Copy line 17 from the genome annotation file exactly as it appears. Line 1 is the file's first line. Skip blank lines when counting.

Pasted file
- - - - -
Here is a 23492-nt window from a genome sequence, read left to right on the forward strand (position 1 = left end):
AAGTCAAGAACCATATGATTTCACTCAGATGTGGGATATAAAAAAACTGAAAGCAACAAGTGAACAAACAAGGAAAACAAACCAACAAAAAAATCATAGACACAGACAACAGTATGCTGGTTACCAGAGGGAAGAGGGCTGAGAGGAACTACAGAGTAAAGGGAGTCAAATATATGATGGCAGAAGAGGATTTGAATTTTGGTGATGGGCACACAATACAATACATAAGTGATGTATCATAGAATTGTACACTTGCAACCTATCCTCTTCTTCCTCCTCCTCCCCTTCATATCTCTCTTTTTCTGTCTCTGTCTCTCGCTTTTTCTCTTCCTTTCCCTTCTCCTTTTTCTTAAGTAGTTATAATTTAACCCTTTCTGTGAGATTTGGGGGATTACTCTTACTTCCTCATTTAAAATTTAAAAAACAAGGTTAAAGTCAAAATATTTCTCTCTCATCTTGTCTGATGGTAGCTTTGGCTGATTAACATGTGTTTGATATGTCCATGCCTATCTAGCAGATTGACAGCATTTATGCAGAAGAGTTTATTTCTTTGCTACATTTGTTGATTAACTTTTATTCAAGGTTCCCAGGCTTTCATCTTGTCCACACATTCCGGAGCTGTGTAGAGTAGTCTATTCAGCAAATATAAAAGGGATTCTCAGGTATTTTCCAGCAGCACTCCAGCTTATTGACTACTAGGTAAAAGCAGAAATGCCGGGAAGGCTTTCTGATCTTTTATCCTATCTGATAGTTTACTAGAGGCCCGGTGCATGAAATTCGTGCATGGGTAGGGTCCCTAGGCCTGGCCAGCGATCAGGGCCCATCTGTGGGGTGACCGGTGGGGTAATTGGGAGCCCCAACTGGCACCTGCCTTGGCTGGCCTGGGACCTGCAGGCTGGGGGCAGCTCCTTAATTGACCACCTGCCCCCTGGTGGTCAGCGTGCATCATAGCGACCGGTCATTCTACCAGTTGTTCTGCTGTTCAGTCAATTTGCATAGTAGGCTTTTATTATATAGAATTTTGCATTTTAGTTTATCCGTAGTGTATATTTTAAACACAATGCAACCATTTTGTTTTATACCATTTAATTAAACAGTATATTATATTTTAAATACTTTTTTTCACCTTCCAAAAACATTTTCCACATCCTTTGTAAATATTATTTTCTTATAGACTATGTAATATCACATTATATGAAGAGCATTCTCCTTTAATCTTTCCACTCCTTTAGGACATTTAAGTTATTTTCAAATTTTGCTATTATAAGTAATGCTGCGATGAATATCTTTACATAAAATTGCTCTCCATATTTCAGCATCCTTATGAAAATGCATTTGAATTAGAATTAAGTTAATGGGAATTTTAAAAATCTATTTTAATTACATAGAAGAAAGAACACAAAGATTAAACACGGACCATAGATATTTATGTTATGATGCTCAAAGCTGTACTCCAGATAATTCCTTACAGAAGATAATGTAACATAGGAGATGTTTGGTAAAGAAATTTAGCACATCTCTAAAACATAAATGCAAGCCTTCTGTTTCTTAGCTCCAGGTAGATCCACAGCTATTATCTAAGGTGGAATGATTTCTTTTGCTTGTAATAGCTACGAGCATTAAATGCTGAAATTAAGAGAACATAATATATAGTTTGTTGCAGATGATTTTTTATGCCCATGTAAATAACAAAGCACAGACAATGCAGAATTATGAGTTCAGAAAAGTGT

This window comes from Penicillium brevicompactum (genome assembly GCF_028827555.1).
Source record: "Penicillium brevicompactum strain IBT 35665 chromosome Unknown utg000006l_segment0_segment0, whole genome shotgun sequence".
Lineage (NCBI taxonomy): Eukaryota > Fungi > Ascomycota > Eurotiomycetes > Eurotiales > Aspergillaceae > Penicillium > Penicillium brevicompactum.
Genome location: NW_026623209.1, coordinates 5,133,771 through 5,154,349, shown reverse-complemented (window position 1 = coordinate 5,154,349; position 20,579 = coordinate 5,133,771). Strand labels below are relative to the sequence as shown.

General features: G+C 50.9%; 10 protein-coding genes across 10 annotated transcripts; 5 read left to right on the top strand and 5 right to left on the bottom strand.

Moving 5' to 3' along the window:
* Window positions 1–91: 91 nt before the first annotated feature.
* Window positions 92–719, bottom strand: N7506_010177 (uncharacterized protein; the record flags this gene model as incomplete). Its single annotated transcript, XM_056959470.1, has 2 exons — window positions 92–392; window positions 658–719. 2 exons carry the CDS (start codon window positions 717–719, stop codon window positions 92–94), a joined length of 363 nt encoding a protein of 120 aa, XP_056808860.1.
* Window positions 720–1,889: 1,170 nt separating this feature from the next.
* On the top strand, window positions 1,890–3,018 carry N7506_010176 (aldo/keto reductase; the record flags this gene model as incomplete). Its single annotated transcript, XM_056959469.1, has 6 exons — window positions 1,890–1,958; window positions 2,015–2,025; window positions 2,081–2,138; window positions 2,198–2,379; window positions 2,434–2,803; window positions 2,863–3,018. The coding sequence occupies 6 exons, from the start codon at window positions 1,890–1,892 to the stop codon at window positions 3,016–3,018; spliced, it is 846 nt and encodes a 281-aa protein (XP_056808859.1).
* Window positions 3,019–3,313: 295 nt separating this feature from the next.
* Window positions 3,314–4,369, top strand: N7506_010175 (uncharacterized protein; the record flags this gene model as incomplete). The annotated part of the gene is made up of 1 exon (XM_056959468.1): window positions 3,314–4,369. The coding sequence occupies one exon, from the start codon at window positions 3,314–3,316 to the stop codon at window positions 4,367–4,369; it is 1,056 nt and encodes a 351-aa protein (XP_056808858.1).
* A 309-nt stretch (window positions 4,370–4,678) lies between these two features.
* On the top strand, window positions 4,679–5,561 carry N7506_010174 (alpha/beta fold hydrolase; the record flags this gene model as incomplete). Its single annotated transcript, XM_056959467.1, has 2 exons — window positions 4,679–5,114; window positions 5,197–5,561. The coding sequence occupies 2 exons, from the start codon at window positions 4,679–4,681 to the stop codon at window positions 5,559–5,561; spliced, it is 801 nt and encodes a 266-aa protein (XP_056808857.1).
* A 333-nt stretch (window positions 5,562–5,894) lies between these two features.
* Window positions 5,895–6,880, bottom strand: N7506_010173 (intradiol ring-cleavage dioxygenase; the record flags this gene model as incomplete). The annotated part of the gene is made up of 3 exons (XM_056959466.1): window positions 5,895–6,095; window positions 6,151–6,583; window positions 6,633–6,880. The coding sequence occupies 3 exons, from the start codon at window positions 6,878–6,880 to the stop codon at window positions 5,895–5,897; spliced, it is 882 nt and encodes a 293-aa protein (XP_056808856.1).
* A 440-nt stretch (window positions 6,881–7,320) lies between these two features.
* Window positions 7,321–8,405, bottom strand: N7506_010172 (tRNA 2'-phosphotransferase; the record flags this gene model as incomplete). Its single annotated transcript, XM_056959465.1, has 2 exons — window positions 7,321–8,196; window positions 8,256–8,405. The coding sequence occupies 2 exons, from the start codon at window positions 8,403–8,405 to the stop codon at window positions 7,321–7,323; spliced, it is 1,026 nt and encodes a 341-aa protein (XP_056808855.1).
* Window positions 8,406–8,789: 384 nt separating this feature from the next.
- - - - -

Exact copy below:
* A 333-nt stretch (window positions 5,562–5,894) lies between these two features.